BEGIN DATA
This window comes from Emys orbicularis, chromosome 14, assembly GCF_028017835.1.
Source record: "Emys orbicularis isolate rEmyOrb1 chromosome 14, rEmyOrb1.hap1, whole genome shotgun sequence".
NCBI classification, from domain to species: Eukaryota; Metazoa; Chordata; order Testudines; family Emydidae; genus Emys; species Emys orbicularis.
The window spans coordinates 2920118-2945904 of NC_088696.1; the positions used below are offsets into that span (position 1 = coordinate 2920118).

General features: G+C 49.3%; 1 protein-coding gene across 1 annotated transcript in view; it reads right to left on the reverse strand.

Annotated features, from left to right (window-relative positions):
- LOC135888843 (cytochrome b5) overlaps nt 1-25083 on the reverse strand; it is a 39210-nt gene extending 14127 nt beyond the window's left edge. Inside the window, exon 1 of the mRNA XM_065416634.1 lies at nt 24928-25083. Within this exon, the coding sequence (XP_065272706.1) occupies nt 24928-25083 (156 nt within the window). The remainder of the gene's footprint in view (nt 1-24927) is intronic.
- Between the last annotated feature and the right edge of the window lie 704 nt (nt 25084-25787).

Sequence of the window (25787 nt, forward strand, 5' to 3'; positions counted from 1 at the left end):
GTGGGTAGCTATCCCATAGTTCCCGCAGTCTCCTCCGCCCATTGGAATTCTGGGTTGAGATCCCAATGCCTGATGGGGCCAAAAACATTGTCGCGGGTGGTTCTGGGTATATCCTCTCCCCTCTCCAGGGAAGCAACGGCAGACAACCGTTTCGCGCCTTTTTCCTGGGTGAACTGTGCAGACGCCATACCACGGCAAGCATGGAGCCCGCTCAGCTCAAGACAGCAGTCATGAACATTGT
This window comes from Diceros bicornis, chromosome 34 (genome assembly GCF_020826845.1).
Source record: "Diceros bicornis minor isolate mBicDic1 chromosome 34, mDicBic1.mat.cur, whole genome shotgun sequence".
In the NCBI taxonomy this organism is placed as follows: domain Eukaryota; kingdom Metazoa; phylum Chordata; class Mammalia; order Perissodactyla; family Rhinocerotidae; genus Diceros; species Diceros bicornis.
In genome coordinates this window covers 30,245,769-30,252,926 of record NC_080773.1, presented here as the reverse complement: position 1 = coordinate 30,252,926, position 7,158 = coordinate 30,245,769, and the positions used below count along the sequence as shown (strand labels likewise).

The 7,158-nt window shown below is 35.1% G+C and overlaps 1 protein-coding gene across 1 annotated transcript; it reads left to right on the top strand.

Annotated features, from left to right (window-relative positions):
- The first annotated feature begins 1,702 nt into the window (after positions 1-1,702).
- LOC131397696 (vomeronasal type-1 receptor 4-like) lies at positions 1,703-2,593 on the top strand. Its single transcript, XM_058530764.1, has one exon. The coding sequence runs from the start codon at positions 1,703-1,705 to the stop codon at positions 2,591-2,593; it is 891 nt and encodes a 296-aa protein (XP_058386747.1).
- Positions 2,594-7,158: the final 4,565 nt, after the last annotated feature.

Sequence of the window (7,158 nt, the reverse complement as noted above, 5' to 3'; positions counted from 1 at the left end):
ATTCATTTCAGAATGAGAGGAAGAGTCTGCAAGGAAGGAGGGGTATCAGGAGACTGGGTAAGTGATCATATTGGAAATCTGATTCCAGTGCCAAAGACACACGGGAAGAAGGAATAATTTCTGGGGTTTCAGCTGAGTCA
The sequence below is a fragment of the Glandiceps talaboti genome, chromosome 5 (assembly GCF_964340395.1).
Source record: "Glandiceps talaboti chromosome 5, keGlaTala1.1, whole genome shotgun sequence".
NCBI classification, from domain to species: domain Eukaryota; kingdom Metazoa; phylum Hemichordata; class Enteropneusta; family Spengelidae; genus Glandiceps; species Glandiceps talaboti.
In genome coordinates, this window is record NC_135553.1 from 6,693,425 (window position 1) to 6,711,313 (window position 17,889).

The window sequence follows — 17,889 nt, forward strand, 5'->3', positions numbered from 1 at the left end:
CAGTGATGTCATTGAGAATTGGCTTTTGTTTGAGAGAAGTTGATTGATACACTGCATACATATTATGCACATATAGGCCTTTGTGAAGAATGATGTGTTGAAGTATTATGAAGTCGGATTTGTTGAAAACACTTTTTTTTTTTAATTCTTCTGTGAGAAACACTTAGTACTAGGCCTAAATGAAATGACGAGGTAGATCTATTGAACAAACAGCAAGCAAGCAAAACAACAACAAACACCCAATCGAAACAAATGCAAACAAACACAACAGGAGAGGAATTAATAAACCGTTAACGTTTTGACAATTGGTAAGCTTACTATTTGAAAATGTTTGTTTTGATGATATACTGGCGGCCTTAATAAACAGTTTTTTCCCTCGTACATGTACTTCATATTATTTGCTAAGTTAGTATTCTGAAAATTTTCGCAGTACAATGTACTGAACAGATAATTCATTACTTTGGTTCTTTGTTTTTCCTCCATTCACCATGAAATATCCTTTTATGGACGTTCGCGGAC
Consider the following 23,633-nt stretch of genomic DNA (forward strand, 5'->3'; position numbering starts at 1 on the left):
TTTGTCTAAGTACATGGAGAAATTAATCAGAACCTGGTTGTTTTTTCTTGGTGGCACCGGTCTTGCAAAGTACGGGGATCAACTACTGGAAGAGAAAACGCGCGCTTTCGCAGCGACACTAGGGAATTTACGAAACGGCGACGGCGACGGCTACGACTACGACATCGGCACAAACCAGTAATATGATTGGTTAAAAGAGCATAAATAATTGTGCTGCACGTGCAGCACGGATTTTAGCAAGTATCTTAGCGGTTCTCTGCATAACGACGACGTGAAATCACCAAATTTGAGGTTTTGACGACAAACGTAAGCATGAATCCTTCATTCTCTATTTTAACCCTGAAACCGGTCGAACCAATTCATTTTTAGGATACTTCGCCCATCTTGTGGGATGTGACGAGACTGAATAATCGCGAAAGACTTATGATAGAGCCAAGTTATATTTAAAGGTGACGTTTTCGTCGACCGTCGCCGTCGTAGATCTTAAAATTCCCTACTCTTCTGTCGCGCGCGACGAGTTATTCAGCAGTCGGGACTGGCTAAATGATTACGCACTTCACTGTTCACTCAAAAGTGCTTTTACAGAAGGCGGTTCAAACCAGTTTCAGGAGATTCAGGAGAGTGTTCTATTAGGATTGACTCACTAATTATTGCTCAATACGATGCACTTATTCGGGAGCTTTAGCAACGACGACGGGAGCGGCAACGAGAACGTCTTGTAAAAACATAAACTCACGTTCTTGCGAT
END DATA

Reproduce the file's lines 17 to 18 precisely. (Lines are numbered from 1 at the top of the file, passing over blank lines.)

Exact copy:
- The first annotated feature begins 1,702 nt into the window (after positions 1-1,702).
- LOC131397696 (vomeronasal type-1 receptor 4-like) lies at positions 1,703-2,593 on the top strand. Its single transcript, XM_058530764.1, has one exon. The coding sequence runs from the start codon at positions 1,703-1,705 to the stop codon at positions 2,591-2,593; it is 891 nt and encodes a 296-aa protein (XP_058386747.1).